Sure, this type of behavior might lend you to question exactly what is going on in Lizzie’s little head for her to create such an outlandish character. But Fred is a person that encourages her to think outside her box. Adult Lizzie finds herself living in one and of course, Fred would be the person to help release her from it. He (sometimes) helps by pushing her into taking chances or having her make a fool of herself. In the end, she’s more confident when he’s around.

When I was younger, watching this film, I spent months running around the neighborhood pretending that I had an imaginary friend (also) named Fred. What can I say? I’m easily susceptible to certain things in films. I still am, but back then I wanted a friend like Fred so much that I created my own as an escape.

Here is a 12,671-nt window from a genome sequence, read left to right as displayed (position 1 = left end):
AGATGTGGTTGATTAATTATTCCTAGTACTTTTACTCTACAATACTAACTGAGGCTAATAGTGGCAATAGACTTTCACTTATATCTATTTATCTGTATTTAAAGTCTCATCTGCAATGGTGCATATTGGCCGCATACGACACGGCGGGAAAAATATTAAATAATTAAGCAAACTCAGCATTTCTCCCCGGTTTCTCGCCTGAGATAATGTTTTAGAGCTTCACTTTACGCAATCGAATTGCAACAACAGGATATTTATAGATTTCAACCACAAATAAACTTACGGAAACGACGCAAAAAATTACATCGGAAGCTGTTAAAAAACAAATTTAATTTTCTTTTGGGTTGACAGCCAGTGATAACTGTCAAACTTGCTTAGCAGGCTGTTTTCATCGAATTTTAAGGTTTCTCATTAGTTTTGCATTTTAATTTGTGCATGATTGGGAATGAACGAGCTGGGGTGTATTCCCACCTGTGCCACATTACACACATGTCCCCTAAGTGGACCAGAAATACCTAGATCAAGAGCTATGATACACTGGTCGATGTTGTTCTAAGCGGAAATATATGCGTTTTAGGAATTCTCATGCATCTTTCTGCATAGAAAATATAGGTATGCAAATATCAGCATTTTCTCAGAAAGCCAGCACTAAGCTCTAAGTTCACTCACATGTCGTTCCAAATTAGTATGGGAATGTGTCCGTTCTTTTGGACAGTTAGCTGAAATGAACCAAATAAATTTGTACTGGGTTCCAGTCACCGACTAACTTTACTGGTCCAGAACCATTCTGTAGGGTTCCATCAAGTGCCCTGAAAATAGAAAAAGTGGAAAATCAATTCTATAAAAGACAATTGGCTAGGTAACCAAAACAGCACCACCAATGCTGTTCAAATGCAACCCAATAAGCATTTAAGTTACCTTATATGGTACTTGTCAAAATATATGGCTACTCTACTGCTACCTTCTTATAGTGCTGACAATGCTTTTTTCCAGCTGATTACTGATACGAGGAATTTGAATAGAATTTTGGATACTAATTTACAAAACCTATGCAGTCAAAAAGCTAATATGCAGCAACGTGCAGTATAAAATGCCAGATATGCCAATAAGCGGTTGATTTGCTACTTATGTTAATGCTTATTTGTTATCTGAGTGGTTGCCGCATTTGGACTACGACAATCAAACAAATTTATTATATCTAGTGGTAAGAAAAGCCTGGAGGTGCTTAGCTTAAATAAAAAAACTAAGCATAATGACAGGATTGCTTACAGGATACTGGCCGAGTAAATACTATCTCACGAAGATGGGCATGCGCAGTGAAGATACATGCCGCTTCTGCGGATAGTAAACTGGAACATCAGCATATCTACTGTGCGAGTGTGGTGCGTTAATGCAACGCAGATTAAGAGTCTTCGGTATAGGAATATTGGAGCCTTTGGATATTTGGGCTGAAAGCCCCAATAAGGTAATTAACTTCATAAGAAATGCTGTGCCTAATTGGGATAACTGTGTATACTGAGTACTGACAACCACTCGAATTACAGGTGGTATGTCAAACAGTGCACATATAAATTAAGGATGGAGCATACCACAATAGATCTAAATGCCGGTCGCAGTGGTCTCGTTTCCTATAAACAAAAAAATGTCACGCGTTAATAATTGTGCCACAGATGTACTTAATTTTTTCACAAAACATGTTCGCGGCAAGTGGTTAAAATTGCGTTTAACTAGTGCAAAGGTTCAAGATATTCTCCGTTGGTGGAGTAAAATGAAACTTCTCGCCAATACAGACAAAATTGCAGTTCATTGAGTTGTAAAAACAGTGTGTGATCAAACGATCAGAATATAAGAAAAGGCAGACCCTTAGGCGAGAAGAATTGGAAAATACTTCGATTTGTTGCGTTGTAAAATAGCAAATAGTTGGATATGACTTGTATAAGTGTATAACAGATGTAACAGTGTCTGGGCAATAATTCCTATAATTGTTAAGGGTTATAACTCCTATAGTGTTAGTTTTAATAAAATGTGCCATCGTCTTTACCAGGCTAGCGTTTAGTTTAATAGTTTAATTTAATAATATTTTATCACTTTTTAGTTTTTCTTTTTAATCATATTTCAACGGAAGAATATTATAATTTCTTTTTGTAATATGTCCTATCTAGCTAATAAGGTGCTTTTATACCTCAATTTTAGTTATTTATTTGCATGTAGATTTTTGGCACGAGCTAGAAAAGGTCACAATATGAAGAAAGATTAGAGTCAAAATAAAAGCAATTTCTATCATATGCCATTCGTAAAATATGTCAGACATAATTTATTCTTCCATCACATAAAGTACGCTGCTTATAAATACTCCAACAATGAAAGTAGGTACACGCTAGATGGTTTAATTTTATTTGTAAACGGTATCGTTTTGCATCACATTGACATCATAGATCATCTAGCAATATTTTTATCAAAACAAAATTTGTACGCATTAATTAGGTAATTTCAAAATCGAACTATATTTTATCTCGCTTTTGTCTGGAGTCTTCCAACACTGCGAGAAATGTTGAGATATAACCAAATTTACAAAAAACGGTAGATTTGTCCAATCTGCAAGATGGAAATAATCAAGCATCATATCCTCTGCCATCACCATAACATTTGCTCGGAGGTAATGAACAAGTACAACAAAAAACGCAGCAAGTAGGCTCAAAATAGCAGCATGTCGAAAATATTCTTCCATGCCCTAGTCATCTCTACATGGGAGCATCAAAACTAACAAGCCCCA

Just like Lizzie though, I grew up, and when I did, I discovered my “real life” Fred. She came to me late in the game but has helped me a lot with breaking down the walls I’ve built up from my childhood. She still does, by encouraging me and pushing me to view things in ways I hadn’t before.

Near the end of the film, Lizzie finds herself in her subconsciousness facing her greatest fears. There she discovers her childhood self tied to a bed with her mother governing over her. With the help from Fred, she is able to gather her strength to finally say, “I’m not afraid of you!”. 

Lizzie undoes the tape that traps Little Lizzie to her bed.